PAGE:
Martin Seligman says, “We can teach people to recognize the most catastrophic, unrealistic things they say to themselves when adversity strikes and to argue against the most catastrophic thoughts; realistically, to put them into perspective. This is a well-defined technique that’s been validated with tens-of-thousands of people in cognitive therapy procedures.” The US Department of Defense, in conjunction with the Veterans Administration, agrees. They list cognitive therapies with their top evidence-based interventions for PTSD.New research (in-press) by Todd Kashdan and colleagues at George Mason University, however, showed that soldiers diagnosed with PTSD did not respond equally well to treatment, even to cognitive therapies that are considered most effective.
Kashdan’s study analyzed the content of veterans’ most important strivings–the things they wanted to accomplish in their life. Strivings, Kashdan says, are “a compass directing people toward cherished interests and values across time,” the generally important plans or aspirations of a person, the important underpinnings of our personality, hopes, and dreams. An example of an approach striving would be, “I want to be a good father,” whereas an avoidance striving might be “I don’t want to lose my spouse.”
Unlike goals, a striving does not need to have an endpoint when it will be completed. Compared to those who have approach strivings, veterans diagnosed with PTSD who strived to avoid or who focused on improving emotional self-regulation did not become happier, despite allocating significant emotional, time, and financial resources toward achieving those things for which they strived and using evidence-based cognitive interventions to support their recovery. In this study, they also experienced less purpose, meaning and joy.At the treatment level, there is now brain imaging that can identify regions of the brain affected by PTSD. Attention and memory abilities normally moderate the exaggerated fear response which accompanies reliving a trauma. These areas are underactive in the brains of PTSD sufferers. This pattern is also seen in patients without PTSD but with anxiety, irritability, depression or insomnia. More research needs to be done to see—literally—which treatments can alleviate PTSD symptoms.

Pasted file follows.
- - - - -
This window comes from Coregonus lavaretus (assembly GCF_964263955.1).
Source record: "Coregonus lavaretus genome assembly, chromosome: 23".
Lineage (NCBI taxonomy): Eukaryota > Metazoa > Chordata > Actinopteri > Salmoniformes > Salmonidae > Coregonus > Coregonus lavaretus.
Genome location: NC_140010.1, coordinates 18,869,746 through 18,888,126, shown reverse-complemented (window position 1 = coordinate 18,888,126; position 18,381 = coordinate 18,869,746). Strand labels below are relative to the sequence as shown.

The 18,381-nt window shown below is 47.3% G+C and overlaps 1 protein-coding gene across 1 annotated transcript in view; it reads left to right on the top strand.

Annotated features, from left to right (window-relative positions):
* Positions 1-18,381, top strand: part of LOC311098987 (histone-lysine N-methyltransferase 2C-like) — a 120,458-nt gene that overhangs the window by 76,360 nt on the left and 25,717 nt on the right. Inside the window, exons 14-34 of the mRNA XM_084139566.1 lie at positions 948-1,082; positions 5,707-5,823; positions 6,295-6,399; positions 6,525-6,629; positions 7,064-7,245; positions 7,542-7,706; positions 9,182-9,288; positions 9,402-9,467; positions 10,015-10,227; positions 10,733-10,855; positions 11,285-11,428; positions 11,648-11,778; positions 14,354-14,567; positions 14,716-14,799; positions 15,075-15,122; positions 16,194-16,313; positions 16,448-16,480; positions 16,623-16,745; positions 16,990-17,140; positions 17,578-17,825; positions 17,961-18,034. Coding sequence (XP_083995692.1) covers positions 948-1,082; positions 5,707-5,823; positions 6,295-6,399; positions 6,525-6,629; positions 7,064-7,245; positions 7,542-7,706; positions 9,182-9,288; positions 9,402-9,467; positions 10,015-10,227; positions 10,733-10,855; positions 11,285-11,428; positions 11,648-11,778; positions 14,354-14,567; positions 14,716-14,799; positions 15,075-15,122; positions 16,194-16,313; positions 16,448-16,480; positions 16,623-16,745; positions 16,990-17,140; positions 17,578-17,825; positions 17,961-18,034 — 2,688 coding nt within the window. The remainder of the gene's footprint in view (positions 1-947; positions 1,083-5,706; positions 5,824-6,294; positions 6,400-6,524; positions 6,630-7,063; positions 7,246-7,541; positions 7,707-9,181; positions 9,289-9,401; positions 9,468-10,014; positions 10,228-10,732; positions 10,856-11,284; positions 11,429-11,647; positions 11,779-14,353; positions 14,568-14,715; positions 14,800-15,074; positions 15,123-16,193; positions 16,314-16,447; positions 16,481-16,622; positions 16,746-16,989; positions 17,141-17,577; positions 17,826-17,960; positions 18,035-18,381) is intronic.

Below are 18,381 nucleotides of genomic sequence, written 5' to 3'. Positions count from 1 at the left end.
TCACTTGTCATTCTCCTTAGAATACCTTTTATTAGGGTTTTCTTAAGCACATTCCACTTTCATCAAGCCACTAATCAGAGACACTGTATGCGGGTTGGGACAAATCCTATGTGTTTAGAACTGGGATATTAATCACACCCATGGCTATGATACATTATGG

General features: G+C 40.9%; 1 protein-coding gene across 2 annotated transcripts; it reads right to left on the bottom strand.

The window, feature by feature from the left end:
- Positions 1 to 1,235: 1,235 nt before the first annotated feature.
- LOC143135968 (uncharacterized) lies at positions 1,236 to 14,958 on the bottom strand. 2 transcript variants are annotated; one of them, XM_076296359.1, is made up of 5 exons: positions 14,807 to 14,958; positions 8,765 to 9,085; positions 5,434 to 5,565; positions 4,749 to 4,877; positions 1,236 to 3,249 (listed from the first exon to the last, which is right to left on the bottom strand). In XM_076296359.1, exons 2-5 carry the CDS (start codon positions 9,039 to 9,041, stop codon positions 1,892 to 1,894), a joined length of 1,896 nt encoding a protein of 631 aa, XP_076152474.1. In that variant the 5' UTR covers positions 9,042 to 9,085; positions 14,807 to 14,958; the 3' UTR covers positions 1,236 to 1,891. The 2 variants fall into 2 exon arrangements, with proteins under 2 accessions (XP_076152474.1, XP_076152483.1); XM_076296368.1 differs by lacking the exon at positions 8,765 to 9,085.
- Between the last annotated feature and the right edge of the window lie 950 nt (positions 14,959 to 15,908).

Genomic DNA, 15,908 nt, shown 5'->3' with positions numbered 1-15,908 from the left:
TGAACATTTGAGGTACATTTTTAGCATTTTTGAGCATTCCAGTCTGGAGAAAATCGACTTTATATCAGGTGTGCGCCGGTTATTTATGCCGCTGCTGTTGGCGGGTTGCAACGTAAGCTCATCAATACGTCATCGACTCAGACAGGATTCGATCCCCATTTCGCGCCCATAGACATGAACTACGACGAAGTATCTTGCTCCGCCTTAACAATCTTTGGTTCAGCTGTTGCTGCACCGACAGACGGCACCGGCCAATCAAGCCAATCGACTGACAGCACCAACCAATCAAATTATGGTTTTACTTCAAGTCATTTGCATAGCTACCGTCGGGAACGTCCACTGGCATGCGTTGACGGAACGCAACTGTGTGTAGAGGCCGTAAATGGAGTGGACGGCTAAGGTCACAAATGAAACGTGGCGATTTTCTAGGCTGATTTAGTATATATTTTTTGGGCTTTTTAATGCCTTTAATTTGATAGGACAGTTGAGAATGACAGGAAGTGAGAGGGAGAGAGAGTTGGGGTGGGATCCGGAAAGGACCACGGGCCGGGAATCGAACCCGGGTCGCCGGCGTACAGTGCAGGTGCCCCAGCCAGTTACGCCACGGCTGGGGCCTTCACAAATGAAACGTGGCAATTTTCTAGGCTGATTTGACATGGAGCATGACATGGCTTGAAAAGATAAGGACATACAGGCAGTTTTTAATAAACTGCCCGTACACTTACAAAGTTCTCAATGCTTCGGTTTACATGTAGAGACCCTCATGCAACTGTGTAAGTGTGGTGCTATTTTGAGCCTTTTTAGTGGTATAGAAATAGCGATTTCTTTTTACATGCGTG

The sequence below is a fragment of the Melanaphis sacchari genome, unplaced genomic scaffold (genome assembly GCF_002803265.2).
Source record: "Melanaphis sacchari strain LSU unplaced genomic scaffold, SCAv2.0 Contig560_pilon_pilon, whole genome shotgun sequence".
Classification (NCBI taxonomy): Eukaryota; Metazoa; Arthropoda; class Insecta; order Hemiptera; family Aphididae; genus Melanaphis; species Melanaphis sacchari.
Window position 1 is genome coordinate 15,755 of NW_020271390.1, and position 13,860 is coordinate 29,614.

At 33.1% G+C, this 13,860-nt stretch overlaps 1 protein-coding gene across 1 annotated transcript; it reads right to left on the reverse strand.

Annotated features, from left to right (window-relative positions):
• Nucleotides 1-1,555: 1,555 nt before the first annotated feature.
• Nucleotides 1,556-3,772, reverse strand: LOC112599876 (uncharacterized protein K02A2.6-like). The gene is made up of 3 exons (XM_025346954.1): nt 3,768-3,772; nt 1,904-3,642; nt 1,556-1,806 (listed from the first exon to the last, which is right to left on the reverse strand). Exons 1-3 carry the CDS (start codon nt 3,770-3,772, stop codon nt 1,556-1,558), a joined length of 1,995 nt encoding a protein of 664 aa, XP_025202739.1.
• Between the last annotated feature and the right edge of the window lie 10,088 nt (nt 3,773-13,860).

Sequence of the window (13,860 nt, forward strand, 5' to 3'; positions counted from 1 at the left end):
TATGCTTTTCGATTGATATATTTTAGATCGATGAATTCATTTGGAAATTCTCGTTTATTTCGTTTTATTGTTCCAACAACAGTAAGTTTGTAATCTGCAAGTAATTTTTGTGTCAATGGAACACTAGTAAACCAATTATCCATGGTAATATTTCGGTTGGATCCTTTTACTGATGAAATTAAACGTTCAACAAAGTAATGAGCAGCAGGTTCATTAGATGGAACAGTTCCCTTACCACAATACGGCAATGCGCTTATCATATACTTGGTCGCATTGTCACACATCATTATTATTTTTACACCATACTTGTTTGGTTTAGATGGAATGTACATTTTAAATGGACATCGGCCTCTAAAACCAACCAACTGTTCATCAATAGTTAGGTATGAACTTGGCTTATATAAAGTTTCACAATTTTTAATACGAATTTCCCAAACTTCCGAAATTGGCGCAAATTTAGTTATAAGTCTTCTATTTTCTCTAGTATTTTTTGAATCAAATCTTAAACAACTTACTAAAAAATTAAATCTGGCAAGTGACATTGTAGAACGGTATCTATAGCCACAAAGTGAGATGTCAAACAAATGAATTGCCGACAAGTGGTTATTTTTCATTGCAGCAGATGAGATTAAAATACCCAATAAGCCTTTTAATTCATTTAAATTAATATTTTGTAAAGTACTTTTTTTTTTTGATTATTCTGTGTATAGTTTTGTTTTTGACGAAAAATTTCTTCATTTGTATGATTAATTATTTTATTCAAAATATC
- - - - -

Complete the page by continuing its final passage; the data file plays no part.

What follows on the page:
It is hoped that teaching soldiers the skills of resilience before they are exposed to the traumas of warfare will prevent many incidences of PTSD. Army Chief of Staff Gen. George W. Casey Jr. asserts, “I firmly believe that this effort to build resilience and enhance performance is fundamentally necessary if we are going to sustain this force over the coming years.”
Kashdan, T.B., Breen, W.E., & Julian, T. (in press). Everyday strivings in combat veterans with posttraumatic stress disorder: Problems arise when avoidance and emotion regulation dominate. Behavior Therapy
Neergaard, L. (2009). Scans show PTSD effects: May prompt earlier diagnosis. Associated Press, November 10, 2009.
Iraq (helicopters) courtesy of The U. S. Army
devil dogs (Marines getting ready for night in Iraq) courtesy of rcvernor
BCT me and liller courtesy of Katrina*Rey
Routine Head Scan on Me courtesy of Andrew Ciscel